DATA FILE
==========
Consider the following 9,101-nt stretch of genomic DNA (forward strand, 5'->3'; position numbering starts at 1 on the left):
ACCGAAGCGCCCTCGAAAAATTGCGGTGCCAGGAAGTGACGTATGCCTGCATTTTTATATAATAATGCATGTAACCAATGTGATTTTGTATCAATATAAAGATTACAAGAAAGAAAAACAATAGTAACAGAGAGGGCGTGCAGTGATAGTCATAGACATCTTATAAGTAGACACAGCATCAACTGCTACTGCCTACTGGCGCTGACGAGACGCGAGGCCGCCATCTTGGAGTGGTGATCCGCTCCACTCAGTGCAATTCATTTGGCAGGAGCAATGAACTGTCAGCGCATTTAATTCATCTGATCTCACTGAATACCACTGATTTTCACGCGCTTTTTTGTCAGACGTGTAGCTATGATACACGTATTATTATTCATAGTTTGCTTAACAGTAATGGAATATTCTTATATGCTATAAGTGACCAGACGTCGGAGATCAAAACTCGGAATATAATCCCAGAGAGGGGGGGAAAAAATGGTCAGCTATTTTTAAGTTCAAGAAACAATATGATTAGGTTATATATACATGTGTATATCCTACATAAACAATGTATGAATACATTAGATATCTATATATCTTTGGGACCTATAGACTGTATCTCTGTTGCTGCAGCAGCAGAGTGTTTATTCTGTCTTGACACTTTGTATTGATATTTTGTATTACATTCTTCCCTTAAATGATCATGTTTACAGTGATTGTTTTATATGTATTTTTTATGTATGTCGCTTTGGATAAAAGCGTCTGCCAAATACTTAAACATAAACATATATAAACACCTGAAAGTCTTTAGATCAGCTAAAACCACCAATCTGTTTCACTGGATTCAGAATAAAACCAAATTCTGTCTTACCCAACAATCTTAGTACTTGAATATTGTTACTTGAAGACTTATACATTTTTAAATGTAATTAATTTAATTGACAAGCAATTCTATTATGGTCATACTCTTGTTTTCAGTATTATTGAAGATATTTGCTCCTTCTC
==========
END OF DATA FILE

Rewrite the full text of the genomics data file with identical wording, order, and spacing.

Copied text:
Consider the following 9,101-nt stretch of genomic DNA (forward strand, 5'->3'; position numbering starts at 1 on the left):
ACCGAAGCGCCCTCGAAAAATTGCGGTGCCAGGAAGTGACGTATGCCTGCATTTTTATATAATAATGCATGTAACCAATGTGATTTTGTATCAATATAAAGATTACAAGAAAGAAAAACAATAGTAACAGAGAGGGCGTGCAGTGATAGTCATAGACATCTTATAAGTAGACACAGCATCAACTGCTACTGCCTACTGGCGCTGACGAGACGCGAGGCCGCCATCTTGGAGTGGTGATCCGCTCCACTCAGTGCAATTCATTTGGCAGGAGCAATGAACTGTCAGCGCATTTAATTCATCTGATCTCACTGAATACCACTGATTTTCACGCGCTTTTTTGTCAGACGTGTAGCTATGATACACGTATTATTATTCATAGTTTGCTTAACAGTAATGGAATATTCTTATATGCTATAAGTGACCAGACGTCGGAGATCAAAACTCGGAATATAATCCCAGAGAGGGGGGGAAAAAATGGTCAGCTATTTTTAAGTTCAAGAAACAATATGATTAGGTTATATATACATGTGTATATCCTACATAAACAATGTATGAATACATTAGATATCTATATATCTTTGGGACCTATAGACTGTATCTCTGTTGCTGCAGCAGCAGAGTGTTTATTCTGTCTTGACACTTTGTATTGATATTTTGTATTACATTCTTCCCTTAAATGATCATGTTTACAGTGATTGTTTTATATGTATTTTTTATGTATGTCGCTTTGGATAAAAGCGTCTGCCAAATACTTAAACATAAACATATATAAACACCTGAAAGTCTTTAGATCAGCTAAAACCACCAATCTGTTTCACTGGATTCAGAATAAAACCAAATTCTGTCTTACCCAACAATCTTAGTACTTGAATATTGTTACTTGAAGACTTATACATTTTTAAATGTAATTAATTTAATTGACAAGCAATTCTATTATGGTCATACTCTTGTTTTCAGTATTATTGAAGATATTTGCTCCTTCTC